June 14, 2022
It's nerve-wracking, no way around it, but a dozen of us coffee professionals found our way to Atlas Coffee Importers in Seattle, Washington last Friday, June 10, 2022, for an Arabica Q Grader calibration. We submitted ourselves to scrutiny by our instructor and comparison to our peers to see if we are qualified to be dubbed again as "licensed Q Graders" -- coffee tasters who can be trusted to identify defects and describe coffees using internationally accepted language and scoring. Ultimately, to be qualified to evaluate fair prices for coffee.
The good news: I passed!! But there's a lot more behind this story.
After I scheduled my re-calibration for June 10, I started practicing in April. I bought 'low grade' specialty coffees and a few commercial grade coffees. I started brewing and tasting cups next to each other. At first I used sets of two and three (for ease and speed), and towards the end, I set-up sets of five to be ready for the exam. In May I started spiking a cup with my hacked "recipes" for defects. Phenol = Maxwell House Light Roast; Ferment = brine from sauerkraut, etc. Thanks to family members for helping me with "cup mixing" to create blind tests!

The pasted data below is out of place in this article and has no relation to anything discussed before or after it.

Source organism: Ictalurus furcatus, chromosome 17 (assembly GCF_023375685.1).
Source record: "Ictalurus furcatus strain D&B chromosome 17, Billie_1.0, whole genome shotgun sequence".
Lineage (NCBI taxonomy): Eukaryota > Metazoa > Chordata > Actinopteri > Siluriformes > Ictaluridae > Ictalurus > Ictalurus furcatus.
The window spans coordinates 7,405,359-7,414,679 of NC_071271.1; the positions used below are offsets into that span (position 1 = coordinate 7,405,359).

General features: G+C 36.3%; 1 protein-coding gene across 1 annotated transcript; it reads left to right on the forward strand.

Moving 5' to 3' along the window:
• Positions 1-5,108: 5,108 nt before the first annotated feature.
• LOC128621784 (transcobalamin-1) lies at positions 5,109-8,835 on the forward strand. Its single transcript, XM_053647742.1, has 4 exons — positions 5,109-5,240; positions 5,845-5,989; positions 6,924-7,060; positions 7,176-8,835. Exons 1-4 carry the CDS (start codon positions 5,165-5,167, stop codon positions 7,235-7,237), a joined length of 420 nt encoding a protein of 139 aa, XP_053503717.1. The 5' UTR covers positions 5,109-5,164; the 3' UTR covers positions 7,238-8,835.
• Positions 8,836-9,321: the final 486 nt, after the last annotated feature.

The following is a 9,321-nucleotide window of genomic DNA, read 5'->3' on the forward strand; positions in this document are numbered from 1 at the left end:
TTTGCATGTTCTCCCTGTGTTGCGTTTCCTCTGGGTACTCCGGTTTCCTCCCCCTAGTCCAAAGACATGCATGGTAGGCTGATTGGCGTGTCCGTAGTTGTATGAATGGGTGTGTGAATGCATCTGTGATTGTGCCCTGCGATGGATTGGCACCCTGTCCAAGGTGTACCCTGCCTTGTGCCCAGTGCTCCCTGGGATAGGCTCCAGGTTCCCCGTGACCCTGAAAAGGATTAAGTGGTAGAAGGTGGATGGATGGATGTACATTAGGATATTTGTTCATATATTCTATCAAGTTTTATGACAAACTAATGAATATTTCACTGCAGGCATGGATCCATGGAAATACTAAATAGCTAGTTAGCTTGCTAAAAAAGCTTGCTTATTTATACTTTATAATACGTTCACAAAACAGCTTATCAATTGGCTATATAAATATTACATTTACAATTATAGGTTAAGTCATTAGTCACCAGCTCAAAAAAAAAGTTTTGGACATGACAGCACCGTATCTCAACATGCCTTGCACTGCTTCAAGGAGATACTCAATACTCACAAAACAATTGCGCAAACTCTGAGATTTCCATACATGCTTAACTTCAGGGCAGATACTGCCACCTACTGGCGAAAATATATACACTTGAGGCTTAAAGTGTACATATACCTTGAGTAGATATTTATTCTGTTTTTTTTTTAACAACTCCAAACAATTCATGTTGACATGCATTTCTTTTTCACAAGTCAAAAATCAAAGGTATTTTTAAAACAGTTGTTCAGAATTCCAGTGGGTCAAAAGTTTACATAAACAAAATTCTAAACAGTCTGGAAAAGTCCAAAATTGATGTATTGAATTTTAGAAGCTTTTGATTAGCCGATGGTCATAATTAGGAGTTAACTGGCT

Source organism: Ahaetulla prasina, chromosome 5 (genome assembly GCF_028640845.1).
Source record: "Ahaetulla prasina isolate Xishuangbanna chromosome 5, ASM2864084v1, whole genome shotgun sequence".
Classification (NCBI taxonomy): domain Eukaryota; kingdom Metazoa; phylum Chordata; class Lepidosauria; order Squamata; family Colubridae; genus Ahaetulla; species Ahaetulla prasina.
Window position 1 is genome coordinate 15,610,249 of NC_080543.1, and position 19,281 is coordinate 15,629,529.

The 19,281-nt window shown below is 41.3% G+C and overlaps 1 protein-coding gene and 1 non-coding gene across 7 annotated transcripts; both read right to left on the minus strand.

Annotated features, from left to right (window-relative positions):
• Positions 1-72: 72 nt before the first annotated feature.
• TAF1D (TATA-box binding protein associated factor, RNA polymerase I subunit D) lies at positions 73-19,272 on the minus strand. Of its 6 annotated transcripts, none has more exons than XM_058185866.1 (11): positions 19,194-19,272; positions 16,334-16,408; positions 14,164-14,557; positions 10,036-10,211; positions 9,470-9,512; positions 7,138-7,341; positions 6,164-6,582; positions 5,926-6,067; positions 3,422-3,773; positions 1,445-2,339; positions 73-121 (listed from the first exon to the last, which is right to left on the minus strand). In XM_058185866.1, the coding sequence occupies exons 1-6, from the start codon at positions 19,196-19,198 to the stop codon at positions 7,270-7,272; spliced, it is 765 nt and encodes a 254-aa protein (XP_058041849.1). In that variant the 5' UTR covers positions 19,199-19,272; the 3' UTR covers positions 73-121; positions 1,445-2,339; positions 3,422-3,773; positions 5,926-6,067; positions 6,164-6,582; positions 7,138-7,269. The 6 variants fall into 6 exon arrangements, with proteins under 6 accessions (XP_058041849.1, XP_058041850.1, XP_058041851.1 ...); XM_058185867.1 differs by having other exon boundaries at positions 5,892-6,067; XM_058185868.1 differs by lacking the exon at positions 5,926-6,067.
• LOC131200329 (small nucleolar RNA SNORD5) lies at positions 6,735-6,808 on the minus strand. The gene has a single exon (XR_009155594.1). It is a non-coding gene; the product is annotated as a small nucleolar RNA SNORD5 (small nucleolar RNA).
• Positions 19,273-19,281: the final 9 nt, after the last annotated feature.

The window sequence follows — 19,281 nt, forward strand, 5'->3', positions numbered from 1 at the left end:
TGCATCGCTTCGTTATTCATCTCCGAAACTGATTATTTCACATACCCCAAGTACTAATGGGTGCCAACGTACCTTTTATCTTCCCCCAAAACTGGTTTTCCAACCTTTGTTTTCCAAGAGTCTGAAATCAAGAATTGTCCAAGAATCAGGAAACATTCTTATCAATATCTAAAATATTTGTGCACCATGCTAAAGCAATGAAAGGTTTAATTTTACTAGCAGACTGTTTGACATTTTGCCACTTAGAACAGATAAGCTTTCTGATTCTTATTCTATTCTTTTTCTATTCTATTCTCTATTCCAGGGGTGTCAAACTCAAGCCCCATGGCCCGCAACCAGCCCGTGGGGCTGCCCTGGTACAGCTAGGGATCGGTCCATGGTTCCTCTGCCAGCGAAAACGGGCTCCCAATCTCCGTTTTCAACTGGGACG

I got in touch with long-time coffee friend and customer, Teresa Pilarz, founder of Espresso Elevado, who kindly leant me her Le Nez du Cafe set. I practiced intensely with eight of the vials of "bad smells".
What helped the most was advice and tips on defect "detection, identification, description" from Todd Arnette, CQI's director of education. I wrote to him after my unhappy result in October 2021, explaining what I was pretty sure had been my downfall (defect identification), and appreciated his support.
My instructors for Q training have also been supportive. Drew Billups, director of education at Atlas, was awesome. Other previous instructors include Jodi Dowell, Rob Stephenson and, as mentioned above, Kelly Peltier-Amoroso.